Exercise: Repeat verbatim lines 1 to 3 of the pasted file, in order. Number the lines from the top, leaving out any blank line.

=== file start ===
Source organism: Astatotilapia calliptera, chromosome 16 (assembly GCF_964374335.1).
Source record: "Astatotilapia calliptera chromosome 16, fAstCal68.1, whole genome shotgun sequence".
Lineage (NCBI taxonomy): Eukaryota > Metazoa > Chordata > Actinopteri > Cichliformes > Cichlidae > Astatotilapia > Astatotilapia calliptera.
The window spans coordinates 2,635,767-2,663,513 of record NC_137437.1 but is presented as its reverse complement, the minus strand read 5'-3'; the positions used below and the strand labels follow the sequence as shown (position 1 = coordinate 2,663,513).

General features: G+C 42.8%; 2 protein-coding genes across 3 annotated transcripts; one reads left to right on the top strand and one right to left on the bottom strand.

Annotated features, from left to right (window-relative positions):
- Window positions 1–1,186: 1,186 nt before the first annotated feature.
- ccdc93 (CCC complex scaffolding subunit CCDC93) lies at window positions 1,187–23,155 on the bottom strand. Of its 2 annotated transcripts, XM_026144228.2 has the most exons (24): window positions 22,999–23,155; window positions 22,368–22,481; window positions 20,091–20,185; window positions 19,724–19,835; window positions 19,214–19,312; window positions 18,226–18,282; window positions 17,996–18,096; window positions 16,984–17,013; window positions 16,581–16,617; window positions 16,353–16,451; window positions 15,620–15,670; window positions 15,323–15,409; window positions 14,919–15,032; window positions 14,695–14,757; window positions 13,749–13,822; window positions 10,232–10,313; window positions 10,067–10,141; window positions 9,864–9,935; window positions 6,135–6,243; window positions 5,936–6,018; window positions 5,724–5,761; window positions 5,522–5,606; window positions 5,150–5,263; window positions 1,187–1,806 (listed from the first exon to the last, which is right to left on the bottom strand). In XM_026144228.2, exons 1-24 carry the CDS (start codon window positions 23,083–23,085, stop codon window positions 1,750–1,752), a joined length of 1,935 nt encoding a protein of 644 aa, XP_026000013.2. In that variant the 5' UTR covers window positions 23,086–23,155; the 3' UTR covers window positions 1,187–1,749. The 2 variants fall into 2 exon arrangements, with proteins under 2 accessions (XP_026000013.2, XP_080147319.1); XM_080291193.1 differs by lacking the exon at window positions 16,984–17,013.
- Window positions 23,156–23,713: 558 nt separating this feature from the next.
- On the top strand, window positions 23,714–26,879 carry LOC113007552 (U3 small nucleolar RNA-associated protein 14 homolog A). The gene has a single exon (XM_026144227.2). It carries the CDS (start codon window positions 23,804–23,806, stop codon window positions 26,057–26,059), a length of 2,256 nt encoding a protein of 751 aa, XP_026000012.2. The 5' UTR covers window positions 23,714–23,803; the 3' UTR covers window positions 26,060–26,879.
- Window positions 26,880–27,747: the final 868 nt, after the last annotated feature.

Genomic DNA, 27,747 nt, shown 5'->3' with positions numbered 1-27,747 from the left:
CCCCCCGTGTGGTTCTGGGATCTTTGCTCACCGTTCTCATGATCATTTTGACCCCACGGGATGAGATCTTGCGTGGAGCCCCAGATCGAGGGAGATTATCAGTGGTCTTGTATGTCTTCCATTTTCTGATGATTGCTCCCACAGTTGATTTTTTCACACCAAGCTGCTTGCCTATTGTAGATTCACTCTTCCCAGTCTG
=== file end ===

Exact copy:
Source organism: Astatotilapia calliptera, chromosome 16 (assembly GCF_964374335.1).
Source record: "Astatotilapia calliptera chromosome 16, fAstCal68.1, whole genome shotgun sequence".
Lineage (NCBI taxonomy): Eukaryota > Metazoa > Chordata > Actinopteri > Cichliformes > Cichlidae > Astatotilapia > Astatotilapia calliptera.